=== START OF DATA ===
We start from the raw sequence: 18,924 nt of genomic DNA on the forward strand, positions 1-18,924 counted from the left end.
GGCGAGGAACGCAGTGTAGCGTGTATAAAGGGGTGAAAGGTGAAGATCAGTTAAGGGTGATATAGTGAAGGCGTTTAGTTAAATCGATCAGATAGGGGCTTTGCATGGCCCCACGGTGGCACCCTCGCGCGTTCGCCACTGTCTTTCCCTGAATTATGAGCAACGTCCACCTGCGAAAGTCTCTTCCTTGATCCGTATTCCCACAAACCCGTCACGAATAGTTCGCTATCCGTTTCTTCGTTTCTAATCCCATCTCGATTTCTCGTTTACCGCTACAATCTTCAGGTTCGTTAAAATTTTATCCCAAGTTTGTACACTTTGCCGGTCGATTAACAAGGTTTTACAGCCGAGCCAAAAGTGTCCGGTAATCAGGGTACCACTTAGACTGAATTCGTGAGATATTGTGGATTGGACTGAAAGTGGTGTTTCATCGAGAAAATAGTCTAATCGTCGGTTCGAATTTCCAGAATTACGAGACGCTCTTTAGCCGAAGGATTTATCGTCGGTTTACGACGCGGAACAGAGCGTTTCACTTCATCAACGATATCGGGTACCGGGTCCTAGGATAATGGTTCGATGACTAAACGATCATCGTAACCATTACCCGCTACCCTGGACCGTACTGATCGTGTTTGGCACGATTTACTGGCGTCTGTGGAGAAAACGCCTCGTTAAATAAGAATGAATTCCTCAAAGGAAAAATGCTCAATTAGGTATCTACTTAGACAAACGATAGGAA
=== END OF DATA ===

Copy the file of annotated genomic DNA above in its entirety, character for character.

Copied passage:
We start from the raw sequence: 18,924 nt of genomic DNA on the forward strand, positions 1-18,924 counted from the left end.
GGCGAGGAACGCAGTGTAGCGTGTATAAAGGGGTGAAAGGTGAAGATCAGTTAAGGGTGATATAGTGAAGGCGTTTAGTTAAATCGATCAGATAGGGGCTTTGCATGGCCCCACGGTGGCACCCTCGCGCGTTCGCCACTGTCTTTCCCTGAATTATGAGCAACGTCCACCTGCGAAAGTCTCTTCCTTGATCCGTATTCCCACAAACCCGTCACGAATAGTTCGCTATCCGTTTCTTCGTTTCTAATCCCATCTCGATTTCTCGTTTACCGCTACAATCTTCAGGTTCGTTAAAATTTTATCCCAAGTTTGTACACTTTGCCGGTCGATTAACAAGGTTTTACAGCCGAGCCAAAAGTGTCCGGTAATCAGGGTACCACTTAGACTGAATTCGTGAGATATTGTGGATTGGACTGAAAGTGGTGTTTCATCGAGAAAATAGTCTAATCGTCGGTTCGAATTTCCAGAATTACGAGACGCTCTTTAGCCGAAGGATTTATCGTCGGTTTACGACGCGGAACAGAGCGTTTCACTTCATCAACGATATCGGGTACCGGGTCCTAGGATAATGGTTCGATGACTAAACGATCATCGTAACCATTACCCGCTACCCTGGACCGTACTGATCGTGTTTGGCACGATTTACTGGCGTCTGTGGAGAAAACGCCTCGTTAAATAAGAATGAATTCCTCAAAGGAAAAATGCTCAATTAGGTATCTACTTAGACAAACGATAGGAA